What increases risk of trisomy 21?
Increasing age of mother
Trisomy 18/Edward's results in what symptoms? 7
Severe mental retardation
Rocker bottom feet
Low set ears
Congenital heart defects
Clenched hands with overlapping fingers
Trisomy 13/Patau's syndrome has what symptoms? (6)
Severe mental retardation
Cleft lip/cleft palate
Congenital heart defects
What causes Cri-du-chat syndrome?
Chromosome 5p deletion (short arm)
Results of cri-du-chat syndrome? (6)
Severe mental retardation
High pitched crying/mewing – source of the syndrome name
Broad nasal bridge
Congenital heart defects
What is Klinefelter's the result of?
XXY sex chromosomes
Klinefelter's symptoms? (5)
Female hair and fat distribution
What causes Turner syndrome?
Missing X chromosome in women
Results of turner syndrome? (5)
Webbing of neck/Cystic hygromas
Coarctation of aorta
Primary amenorrhea/Hypothyroidism/Insulin resistance
What does the quadscreen look for? 4
AFP/alpha-fetoprotein is produced by who?
hCG is what?
Hormone made in placenta
What is estriol?
Estrogen made by both fetus and placenta
What is inhibin A?
Protein made by placenta and ovaries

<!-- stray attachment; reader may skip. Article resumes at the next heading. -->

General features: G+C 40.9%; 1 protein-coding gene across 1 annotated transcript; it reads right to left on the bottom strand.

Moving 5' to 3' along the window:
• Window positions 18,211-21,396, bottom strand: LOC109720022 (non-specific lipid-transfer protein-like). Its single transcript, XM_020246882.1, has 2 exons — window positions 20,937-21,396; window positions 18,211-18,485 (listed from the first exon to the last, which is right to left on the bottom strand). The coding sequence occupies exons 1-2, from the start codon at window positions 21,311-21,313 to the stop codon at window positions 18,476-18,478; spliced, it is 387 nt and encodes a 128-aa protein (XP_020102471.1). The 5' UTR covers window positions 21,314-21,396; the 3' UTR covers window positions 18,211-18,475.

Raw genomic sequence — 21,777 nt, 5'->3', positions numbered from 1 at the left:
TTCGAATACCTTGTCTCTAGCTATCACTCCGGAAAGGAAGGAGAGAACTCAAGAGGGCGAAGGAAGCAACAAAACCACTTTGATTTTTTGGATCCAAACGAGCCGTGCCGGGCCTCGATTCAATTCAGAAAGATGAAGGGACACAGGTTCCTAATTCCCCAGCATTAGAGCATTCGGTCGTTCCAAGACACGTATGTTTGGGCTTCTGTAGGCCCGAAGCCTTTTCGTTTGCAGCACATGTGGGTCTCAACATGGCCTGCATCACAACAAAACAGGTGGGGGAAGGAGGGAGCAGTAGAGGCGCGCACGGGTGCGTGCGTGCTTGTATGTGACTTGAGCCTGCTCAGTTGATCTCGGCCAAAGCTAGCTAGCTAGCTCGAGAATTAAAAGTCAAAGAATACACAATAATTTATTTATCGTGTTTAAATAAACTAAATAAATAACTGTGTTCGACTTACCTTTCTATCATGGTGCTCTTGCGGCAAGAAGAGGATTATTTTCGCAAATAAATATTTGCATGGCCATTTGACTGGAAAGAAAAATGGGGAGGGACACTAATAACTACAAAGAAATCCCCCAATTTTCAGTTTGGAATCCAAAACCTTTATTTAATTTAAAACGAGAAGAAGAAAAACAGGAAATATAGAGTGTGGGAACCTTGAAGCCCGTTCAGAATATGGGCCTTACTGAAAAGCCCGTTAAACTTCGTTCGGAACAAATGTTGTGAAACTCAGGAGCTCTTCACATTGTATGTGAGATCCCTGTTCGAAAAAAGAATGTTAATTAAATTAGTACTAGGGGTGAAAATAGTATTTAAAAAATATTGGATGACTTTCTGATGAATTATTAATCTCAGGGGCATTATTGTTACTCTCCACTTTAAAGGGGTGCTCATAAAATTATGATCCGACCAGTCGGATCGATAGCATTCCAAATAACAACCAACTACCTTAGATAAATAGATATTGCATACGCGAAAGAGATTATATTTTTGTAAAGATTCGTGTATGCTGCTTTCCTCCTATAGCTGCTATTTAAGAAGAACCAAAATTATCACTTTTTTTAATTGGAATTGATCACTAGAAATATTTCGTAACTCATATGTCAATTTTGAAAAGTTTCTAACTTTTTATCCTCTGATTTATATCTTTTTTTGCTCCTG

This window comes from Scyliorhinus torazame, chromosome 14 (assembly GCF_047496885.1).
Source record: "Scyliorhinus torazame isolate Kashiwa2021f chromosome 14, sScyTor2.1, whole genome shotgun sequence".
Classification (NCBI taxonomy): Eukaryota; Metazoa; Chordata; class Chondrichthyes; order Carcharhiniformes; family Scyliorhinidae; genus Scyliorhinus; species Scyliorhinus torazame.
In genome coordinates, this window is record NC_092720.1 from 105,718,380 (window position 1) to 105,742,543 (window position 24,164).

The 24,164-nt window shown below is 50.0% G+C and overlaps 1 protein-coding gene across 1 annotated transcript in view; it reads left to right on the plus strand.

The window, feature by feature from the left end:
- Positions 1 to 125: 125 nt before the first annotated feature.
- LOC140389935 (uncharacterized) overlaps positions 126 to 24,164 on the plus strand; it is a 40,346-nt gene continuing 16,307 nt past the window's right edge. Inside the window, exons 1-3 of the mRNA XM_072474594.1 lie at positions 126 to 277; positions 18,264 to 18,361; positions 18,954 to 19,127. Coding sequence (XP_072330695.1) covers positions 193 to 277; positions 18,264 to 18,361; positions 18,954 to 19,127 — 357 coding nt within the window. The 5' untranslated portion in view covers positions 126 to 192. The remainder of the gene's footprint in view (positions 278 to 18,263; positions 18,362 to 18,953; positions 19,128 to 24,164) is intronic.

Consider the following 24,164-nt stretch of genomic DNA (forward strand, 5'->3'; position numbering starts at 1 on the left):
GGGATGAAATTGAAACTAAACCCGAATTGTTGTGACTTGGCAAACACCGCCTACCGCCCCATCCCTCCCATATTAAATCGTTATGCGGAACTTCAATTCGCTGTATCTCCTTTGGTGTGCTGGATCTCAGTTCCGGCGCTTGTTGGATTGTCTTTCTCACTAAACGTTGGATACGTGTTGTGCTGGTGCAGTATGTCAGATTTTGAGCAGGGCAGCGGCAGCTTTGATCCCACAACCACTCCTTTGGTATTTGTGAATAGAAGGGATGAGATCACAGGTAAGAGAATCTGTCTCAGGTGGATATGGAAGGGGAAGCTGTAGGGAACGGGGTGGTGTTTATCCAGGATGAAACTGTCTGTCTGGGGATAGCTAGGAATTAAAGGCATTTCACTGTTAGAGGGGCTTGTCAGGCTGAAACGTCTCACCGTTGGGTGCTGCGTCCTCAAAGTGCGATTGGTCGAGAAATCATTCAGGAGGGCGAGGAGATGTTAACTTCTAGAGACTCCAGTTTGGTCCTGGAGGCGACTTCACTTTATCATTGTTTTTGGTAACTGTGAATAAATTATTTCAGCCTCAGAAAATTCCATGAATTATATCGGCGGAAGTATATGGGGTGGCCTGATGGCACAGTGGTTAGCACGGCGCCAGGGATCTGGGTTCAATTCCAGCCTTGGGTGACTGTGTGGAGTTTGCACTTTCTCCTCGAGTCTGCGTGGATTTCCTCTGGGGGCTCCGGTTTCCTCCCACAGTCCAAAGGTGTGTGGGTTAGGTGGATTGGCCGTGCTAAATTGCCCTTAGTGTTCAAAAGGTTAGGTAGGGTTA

After getting the measurements of the four substances in the quad-screen what are they then combined with? (2)
When is quad screen performed?
16th and 18th week of pregnancy
Who should definitely get a quad screen? (6)
1. Family history of defects
2. Older than 35
3. Used drugs or harmful meds
4. Take insulin
5. Viral infection
6. High radiation levels
High levels of AFP suggest what?
Such as what? (2)
possibility of a neural tube defect
such as spina bifida or anencephaly
What is the most common reason for elevated AFP levels?
inaccurate dating of the pregnancy
Abnormal hCG and estriol
Chromsomal abnormality such as trisomy
Is the quad screen diagnostic?
What are some environmental causes of injury to fetus? 3
What are the main infections that can cause fetus problem?
Cytomegalovirus (CMV, the most common)
Herpes simplex virus (HSV)
Congenital toxoplasmosis can cause what? 5
2. GI problems: diarrhea, vomiting
3. Retinitis, seizures, neurologic problems
4. Hearing loss
5. Low birth weight, jaundice, petechial rash
Congenital rubella can result in what?
1. Cardiac defect: Patent ductus
2. Cerebral defect
3. Eye defect (cataracts and blindness)
5. Prematurity, low birth rate, anemia, hepatitis, thrombocytopenia
Congenital CMV can result in what?
1. Prematurity, low birth rate, anemia, hepatitis, thrombocytopenia
2. Microcephaly and seizures
3. Hearing and vision
4. Mental retardation
Congenital herpes simplex infection likes what in the brain?
What are the three forms of congenital herpes simplex infection?
3. CNS form
Symptoms of localized form of congenital HSV?